Back to To Kill a Mockingbird: Novel Study
Life Lessons and Values:
“Until you climb into his skin”
“It’s ugly but those are the facts of life” p. contrast with Miss Caroline’s “Pre-ju-dice” p. and satirizes the educational system.
“Well, it’d be sort of like shootin’ a mockingbird wouldn’t it?” p. 304 Atticus’ parenting style gives them more autonomy, he seems passive but teaches them lessons through what they observe. This is unorthodox and unconventional.
“I wanted you to see what real courage is” p. 124
“Everybody’s gotta learn, nobody’s born knowing… now Jem, I think there’s just one kind of folks, folks.” p.250
School in the novel:
“I would be starting school in a week. I never looked forward more to anything in my life.” p. 17
“She found out I was literate and looked at me with more than faint distaste” p. 19
“I mumbled that I was sorry and retired meditating upon my crime” p. 19
“Now tell your father not to teach you any more. It’s best to begin reading with a fresh mind. You tell him I’ll try and take over from here and try to undo the damage.”
“Your father does not know how to teach. You can have a seat now”
“We don’t write in the first grade, we print. You won’t learn to write until you’re in the third grade.” p18
The cats in Miss Caroline’s story “wore cunning little clothes” whilst the students in front of her to whom she is reading are “ragged, denim-shirted, [and] four-sacked skirted”p.18
“I was the last to leave, I saw her bury her head in her arms” p22.
“Miss Caroline was standing in the middle of the room, sheer horror flooding her face”
“Ain’t no snot-nosed slut of a school teacher ever born c’n make me do nothing’ … He waited until he was sure she was crying and shuffled out of the building.” Irony p28
“We are a democracy and Germany is a dictatorship [Scout’s teacher said] Over here we don’t believe in persecuting anybody. Persecution comes from people who are prejudiced.”
“She [Miss Caroline] was talking with Miss Stephanie Crawford. I heard her say it’s time somebody taught ‘em a lesson, they were getting’ way above themselves, an’ the next thing they think they can do is marry us.”
“Jem, how can you hate Hitler so bad an’ then turn around and be ugly about folks right at home” p245 Scout is able to see through the ‘blindspots’ in society.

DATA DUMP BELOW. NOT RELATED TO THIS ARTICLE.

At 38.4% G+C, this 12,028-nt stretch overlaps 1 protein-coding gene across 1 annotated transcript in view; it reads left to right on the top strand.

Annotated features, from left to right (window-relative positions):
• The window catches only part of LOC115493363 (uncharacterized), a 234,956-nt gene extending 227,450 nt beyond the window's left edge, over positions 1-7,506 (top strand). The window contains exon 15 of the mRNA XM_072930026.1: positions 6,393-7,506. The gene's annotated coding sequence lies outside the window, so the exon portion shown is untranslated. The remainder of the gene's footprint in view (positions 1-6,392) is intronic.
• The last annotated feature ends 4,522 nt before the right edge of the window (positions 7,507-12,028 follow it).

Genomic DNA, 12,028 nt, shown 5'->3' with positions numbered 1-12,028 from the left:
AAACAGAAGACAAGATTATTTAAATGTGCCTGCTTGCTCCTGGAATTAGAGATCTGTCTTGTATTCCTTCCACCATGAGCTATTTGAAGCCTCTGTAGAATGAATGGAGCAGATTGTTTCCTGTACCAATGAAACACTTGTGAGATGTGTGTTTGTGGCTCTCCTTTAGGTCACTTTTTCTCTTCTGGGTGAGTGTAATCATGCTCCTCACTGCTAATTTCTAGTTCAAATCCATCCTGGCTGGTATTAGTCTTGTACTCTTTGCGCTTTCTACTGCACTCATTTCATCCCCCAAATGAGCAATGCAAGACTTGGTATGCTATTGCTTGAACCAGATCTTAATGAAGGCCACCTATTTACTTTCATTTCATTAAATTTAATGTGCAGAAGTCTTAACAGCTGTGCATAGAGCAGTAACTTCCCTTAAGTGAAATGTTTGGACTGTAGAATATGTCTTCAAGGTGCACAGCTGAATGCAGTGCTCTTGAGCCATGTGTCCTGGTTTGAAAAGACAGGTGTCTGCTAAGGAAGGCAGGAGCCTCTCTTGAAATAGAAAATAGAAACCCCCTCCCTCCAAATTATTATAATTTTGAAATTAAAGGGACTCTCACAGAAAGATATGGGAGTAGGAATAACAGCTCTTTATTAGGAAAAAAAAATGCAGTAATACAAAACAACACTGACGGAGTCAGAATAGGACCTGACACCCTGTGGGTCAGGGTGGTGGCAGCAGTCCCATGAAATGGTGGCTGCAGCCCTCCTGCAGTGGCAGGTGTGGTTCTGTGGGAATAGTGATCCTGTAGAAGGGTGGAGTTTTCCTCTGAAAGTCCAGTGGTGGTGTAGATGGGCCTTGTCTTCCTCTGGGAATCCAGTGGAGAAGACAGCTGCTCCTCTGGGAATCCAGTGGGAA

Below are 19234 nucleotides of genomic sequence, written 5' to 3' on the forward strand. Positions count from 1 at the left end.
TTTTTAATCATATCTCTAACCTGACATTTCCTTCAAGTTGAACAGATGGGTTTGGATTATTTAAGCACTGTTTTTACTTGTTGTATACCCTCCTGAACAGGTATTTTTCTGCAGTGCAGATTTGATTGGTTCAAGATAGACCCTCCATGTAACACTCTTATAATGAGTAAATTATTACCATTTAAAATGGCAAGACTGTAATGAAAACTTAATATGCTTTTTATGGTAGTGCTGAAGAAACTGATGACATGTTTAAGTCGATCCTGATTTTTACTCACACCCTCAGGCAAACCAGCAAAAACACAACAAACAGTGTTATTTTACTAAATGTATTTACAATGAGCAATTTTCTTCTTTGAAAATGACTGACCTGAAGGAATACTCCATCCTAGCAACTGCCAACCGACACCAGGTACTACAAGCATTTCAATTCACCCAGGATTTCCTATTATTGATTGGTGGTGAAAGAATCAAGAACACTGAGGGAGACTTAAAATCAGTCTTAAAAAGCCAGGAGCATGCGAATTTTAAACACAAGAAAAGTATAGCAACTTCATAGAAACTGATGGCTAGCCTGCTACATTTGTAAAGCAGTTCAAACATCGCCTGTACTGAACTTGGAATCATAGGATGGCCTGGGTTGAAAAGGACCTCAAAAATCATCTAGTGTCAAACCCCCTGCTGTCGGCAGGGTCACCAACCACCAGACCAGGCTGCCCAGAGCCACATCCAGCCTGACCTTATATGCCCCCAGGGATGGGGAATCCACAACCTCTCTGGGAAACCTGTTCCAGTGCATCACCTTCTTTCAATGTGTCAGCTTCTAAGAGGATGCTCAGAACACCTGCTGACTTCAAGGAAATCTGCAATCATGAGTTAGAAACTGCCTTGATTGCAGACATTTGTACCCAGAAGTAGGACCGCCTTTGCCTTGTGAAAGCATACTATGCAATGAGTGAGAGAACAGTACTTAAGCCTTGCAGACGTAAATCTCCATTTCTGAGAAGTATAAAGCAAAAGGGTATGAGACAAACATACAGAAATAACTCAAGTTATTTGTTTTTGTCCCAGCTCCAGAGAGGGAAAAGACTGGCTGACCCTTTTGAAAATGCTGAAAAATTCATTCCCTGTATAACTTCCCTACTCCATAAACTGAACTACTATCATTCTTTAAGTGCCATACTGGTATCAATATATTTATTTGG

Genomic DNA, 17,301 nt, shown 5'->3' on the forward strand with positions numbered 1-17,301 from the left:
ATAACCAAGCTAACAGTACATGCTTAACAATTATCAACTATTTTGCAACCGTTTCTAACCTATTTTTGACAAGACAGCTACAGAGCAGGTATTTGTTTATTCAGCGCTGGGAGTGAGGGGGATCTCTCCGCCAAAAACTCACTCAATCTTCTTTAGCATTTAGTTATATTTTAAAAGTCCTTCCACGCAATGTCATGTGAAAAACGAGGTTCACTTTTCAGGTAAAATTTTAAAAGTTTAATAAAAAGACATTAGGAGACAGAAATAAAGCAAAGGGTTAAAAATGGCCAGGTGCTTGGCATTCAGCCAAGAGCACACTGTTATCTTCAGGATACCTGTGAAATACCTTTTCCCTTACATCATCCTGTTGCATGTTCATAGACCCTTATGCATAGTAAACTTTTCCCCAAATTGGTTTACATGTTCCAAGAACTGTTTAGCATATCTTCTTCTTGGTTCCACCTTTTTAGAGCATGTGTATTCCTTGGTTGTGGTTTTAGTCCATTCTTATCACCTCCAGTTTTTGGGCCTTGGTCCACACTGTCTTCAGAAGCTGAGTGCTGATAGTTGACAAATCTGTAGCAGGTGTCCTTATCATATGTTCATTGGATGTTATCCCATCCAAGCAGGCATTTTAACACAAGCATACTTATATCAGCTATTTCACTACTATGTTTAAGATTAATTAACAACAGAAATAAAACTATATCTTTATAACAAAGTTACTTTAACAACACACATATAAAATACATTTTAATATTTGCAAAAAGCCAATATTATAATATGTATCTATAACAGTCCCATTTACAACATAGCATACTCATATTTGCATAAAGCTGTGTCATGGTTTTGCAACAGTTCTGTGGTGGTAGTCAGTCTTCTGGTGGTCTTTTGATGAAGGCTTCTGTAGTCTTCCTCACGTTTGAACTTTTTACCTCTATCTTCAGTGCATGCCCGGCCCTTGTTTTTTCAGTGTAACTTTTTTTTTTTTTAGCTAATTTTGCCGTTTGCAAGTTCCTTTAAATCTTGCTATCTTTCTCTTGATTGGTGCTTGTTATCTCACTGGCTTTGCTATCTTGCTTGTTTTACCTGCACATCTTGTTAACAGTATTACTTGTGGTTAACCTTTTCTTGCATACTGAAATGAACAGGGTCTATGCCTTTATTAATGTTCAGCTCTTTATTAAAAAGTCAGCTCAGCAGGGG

“I inched sluggishly along the treadmill of the Maycomb county school system, I could not help receiving the impression that I was being cheated out of something.” p. 36 Switch between the naive young Scout and the older, wiser Scout.
Ignorance and lack of formal education:
Lack of self-reflection and ignorance leads to racism. Education can effect change, however slowly: “Atticus Finch won’t win, but he’s the only man in these parts who can keep a jury out so long in a case like that. And I thought to myself, well, we’re making a step – it’s just a baby step, but it’s a step.” P.
“Folks don’t like to have somebody around knowin’ more than they do. It aggravates ‘em. You’re not gonna change any of them by talking right, they’re got to want to learn themselves” p. 139
Literacy and the Black community:
Baptist Church: Jem suggests they save collection money to buy hymn books – “Calupurnia laughed. ‘Wouldn’t do any good, she said. They can’t read.’ Can’t read? I asked. All those folks?’ ‘That’s right, can’t but four folks in First Purchase read… I’m one of them.” P. 137 Scout’s sense of incredulity with her double questioning and she equates reading with breathing (p. 20) it is so natural to her. Scout’s realization: “That Calupurnia led a modest double life never dawned on me.” P. 138
Sometimes there is a negative reaction to aloofness: “They’d think I was puttin’ on airs” p. 139. “Quite Miss Mayella-ring me” p.
Childish ignorance to the Black community:
“Why do you talk nigger-talk to the – to your folks when you know it’s not right?” p. 139
“Coloured folks don’t show their ages so fast, she said. ‘Maybe because they can’t read.” P. 138 Learned behaviour
Access to education: “When he was a boy there were no schools” Jim Crow and segregation
Bob Ewell’s pride: “How do you think I sign my relief cheques?” p.
These depictions of schooling highlight Harper Lee’s belief that the education system was too rigid and ill-suited for many children.
Miss caroline serves to personify education. She is ignorant of her own ineffectiveness early on in the novel; this is tempered by Harper Lee with the sympathy and humanity with which we relate to her suffering as her intentions are good but her actions are flawed. This reinforces how the system of educatino as a whole is improperly suited to many of the students.
Harper Lee uses education as a medium to convey the disparity between the two communities: black and white.
Education itself offers enlightenment for the characters however, this is not the ideal: the Cunninghams behave in a more morally upstanding way. Formal education may evade the Cunnighams and the black community but have a moral education: “ good clean living negro”